Ammonia, which is mainly used for the production of fertilizers, can also be successfully used as fuel for agricultural machinery. So said American researchers and scientists associated with the company Amogy, which in May this year, confirmed his statement, introducing the John Deere 6195M tractor, upgraded to run exclusively on ammonia, the presentation was held at Stony Brook University in New York.
Why ammonia and not other fuels, and how can it be used to fuel farm equipment?
Ammonia is an inorganic chemical compound of nitrogen and hydrogen. It is its hydrogen content that makes it suitable for powering internal combustion engines. However, the matter is not so simple, because it requires a reactor to break down ammonia. The next step is a system to convert the hydrogen in the fuel cells into electricity. And the electricity thus obtained can power the tractor and its components.
The advantage of ammonia over hydrogen is that it is easier to transport and store. And it will be possible to use systems used, for example, to fuel tractors with liquefied gas, the Amogy researchers report.
What are the obstacles to the spread of this technology?
One obstacle to the spread of this technology is the costs associated with upgrading a tractor to run on this fuel. These include installing a reactor, fuel cells and an electric motor and transmission.
Another obstacle is that ammonia is twice as expensive per energy produced as fuels such as diesel. However, Amogy predicts that its price should equal diesel fuel by 2035 or sooner, which could be due to additional taxes on conventional fuels.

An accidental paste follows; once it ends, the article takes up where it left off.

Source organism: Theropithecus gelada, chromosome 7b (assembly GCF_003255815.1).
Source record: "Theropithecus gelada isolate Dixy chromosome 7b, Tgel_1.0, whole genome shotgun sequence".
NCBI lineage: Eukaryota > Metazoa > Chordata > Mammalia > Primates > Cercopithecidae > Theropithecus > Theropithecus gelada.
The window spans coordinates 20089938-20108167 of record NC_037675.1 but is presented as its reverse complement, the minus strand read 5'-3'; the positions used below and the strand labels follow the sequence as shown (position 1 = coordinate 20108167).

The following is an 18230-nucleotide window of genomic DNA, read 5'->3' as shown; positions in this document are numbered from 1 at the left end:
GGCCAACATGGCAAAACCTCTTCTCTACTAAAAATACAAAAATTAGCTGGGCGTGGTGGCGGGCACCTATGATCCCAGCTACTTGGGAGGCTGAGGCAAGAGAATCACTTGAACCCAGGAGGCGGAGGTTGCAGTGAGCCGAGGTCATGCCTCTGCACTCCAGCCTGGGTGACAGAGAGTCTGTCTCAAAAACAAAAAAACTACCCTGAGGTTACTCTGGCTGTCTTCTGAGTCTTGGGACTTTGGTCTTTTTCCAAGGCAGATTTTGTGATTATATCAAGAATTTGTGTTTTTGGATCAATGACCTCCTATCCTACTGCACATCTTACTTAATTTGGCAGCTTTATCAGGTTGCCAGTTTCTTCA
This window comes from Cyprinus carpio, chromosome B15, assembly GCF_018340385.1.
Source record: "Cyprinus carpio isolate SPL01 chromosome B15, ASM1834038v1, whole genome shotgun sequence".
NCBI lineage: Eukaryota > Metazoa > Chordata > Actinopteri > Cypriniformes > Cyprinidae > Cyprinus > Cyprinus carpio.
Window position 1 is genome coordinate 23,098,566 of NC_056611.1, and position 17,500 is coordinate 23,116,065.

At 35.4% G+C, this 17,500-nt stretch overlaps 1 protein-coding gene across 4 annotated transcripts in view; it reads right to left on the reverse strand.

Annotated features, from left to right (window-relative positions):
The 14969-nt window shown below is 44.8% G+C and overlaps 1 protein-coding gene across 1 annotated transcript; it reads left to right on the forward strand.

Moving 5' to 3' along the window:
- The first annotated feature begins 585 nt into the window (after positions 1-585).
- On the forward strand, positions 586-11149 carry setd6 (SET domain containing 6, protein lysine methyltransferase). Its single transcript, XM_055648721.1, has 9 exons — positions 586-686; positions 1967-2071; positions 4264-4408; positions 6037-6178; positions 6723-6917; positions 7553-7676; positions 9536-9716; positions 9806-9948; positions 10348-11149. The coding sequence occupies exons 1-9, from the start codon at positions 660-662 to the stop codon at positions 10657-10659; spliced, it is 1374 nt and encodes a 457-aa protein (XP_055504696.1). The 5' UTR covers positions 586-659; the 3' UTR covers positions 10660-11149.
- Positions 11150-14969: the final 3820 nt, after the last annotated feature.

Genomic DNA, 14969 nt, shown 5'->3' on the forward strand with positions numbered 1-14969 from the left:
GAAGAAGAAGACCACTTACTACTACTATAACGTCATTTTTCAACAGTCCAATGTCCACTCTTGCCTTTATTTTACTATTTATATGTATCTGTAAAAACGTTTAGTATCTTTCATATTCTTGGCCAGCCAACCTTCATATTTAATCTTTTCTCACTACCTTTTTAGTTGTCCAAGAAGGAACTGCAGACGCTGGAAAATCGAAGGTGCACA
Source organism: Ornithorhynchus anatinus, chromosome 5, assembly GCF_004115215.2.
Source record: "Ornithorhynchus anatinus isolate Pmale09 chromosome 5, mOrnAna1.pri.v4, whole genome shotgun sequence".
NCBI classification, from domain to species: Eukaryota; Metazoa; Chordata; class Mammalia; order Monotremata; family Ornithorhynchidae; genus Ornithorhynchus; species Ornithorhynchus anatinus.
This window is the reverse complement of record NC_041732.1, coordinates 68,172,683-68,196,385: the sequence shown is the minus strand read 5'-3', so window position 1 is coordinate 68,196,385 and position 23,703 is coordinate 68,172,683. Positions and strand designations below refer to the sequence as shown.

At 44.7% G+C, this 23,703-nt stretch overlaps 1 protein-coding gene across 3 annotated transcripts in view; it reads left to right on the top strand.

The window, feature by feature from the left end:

Advantages of powering John Deere tractors with ammonia
The advantage of an ammonia-powered tractor is that it produces no harmful exhaust fumes, and the only byproduct of the chemical reaction that occurs in the system is water. So with this system, according to Amogy employees, there are no problems with meeting stringent exhaust cleanliness standards.
A John Deere tractor adapted to run on ammonia generates 100 kW of power. With light work, it can run for more than six hours on a single charge. During that time, the tractor consumes about 220 liters of ammonia – that’s the capacity of the tank mounted on the tractor. Refueling takes little time, less than five minutes, while hydrogen or electric systems, which are alternatives to ammonia, require hours of refueling or recharging.
The lifespan of an ammonia-powered tractor should be on par with tractors running on conventional fuel. The longevity of the system here is limited mainly by the fuel cells on the machine, which are similar in design to those used in the automobile industry, Amogy reports.